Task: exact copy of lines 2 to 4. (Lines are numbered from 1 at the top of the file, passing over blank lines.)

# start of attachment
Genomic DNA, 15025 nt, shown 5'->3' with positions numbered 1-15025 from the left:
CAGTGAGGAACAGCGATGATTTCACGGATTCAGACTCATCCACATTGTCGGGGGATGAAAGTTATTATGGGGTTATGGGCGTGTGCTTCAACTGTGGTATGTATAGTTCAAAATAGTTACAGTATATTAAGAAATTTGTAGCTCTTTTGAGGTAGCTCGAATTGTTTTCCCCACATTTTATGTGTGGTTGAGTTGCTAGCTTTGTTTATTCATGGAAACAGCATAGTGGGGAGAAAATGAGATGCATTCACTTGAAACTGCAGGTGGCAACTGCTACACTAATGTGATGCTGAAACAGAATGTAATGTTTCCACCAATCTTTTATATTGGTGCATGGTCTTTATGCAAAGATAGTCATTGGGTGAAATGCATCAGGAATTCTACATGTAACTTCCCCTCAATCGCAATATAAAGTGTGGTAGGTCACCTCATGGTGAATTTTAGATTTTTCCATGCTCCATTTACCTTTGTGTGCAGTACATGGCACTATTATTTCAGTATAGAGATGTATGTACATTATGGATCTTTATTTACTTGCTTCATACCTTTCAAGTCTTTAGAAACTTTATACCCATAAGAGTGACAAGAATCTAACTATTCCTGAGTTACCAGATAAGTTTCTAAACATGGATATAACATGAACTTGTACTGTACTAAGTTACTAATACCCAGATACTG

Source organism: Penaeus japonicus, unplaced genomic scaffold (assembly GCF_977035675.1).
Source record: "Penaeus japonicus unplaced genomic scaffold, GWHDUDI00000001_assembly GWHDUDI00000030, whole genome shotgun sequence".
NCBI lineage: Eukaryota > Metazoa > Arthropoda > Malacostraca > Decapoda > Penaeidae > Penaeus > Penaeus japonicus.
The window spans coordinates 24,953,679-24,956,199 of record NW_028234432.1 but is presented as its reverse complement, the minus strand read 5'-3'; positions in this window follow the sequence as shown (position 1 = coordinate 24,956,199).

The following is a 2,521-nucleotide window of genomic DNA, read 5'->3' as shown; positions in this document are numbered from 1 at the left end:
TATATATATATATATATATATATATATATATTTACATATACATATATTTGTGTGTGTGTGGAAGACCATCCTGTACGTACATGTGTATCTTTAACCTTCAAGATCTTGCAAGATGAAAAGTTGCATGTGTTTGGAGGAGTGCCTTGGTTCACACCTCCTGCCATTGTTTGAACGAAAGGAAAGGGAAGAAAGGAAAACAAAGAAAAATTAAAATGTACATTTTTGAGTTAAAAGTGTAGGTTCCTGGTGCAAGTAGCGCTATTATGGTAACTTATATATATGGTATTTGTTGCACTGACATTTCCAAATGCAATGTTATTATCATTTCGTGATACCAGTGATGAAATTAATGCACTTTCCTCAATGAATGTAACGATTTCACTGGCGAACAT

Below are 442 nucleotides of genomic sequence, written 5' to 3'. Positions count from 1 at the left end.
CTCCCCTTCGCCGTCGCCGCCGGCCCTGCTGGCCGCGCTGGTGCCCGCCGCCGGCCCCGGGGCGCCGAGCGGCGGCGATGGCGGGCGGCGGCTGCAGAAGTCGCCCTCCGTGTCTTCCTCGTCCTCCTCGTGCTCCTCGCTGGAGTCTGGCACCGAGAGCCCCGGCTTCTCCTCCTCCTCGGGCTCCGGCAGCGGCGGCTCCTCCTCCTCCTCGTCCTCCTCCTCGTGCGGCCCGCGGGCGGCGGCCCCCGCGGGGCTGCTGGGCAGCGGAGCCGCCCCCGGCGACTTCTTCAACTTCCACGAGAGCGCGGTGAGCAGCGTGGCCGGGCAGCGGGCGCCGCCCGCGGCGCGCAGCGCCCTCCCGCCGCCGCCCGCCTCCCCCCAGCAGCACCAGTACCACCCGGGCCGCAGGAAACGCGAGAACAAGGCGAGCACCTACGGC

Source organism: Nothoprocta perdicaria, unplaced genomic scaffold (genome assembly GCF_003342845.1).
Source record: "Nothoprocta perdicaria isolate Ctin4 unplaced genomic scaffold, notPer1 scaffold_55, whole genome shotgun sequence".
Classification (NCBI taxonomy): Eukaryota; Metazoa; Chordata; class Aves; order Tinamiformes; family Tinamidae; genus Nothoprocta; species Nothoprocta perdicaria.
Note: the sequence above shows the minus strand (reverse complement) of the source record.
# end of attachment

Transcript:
CAGTGAGGAACAGCGATGATTTCACGGATTCAGACTCATCCACATTGTCGGGGGATGAAAGTTATTATGGGGTTATGGGCGTGTGCTTCAACTGTGGTATGTATAGTTCAAAATAGTTACAGTATATTAAGAAATTTGTAGCTCTTTTGAGGTAGCTCGAATTGTTTTCCCCACATTTTATGTGTGGTTGAGTTGCTAGCTTTGTTTATTCATGGAAACAGCATAGTGGGGAGAAAATGAGATGCATTCACTTGAAACTGCAGGTGGCAACTGCTACACTAATGTGATGCTGAAACAGAATGTAATGTTTCCACCAATCTTTTATATTGGTGCATGGTCTTTATGCAAAGATAGTCATTGGGTGAAATGCATCAGGAATTCTACATGTAACTTCCCCTCAATCGCAATATAAAGTGTGGTAGGTCACCTCATGGTGAATTTTAGATTTTTCCATGCTCCATTTACCTTTGTGTGCAGTACATGGCACTATTATTTCAGTATAGAGATGTATGTACATTATGGATCTTTATTTACTTGCTTCATACCTTTCAAGTCTTTAGAAACTTTATACCCATAAGAGTGACAAGAATCTAACTATTCCTGAGTTACCAGATAAGTTTCTAAACATGGATATAACATGAACTTGTACTGTACTAAGTTACTAATACCCAGATACTG

Source organism: Penaeus japonicus, unplaced genomic scaffold (assembly GCF_977035675.1).
Source record: "Penaeus japonicus unplaced genomic scaffold, GWHDUDI00000001_assembly GWHDUDI00000030, whole genome shotgun sequence".